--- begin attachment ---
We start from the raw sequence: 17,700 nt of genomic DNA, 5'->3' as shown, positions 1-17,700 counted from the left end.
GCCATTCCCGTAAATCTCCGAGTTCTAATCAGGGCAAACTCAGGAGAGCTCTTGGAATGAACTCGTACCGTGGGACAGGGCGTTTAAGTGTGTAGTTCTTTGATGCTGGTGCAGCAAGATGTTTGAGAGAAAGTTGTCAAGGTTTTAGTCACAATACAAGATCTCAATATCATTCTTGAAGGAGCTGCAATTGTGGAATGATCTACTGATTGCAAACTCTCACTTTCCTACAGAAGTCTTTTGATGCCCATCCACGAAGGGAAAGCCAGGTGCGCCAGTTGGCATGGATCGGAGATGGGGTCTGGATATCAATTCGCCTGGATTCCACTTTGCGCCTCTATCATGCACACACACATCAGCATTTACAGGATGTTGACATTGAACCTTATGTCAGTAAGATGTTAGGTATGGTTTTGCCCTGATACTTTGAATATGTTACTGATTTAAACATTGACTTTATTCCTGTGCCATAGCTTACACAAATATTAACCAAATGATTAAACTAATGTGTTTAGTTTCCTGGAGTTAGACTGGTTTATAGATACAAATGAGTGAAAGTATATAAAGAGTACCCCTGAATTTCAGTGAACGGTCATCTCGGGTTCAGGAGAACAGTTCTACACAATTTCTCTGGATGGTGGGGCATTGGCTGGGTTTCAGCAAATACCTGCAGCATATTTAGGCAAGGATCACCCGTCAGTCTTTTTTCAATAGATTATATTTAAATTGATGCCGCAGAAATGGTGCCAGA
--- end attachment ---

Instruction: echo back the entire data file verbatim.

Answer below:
We start from the raw sequence: 17,700 nt of genomic DNA, 5'->3' as shown, positions 1-17,700 counted from the left end.
GCCATTCCCGTAAATCTCCGAGTTCTAATCAGGGCAAACTCAGGAGAGCTCTTGGAATGAACTCGTACCGTGGGACAGGGCGTTTAAGTGTGTAGTTCTTTGATGCTGGTGCAGCAAGATGTTTGAGAGAAAGTTGTCAAGGTTTTAGTCACAATACAAGATCTCAATATCATTCTTGAAGGAGCTGCAATTGTGGAATGATCTACTGATTGCAAACTCTCACTTTCCTACAGAAGTCTTTTGATGCCCATCCACGAAGGGAAAGCCAGGTGCGCCAGTTGGCATGGATCGGAGATGGGGTCTGGATATCAATTCGCCTGGATTCCACTTTGCGCCTCTATCATGCACACACACATCAGCATTTACAGGATGTTGACATTGAACCTTATGTCAGTAAGATGTTAGGTATGGTTTTGCCCTGATACTTTGAATATGTTACTGATTTAAACATTGACTTTATTCCTGTGCCATAGCTTACACAAATATTAACCAAATGATTAAACTAATGTGTTTAGTTTCCTGGAGTTAGACTGGTTTATAGATACAAATGAGTGAAAGTATATAAAGAGTACCCCTGAATTTCAGTGAACGGTCATCTCGGGTTCAGGAGAACAGTTCTACACAATTTCTCTGGATGGTGGGGCATTGGCTGGGTTTCAGCAAATACCTGCAGCATATTTAGGCAAGGATCACCCGTCAGTCTTTTTTCAATAGATTATATTTAAATTGATGCCGCAGAAATGGTGCCAGA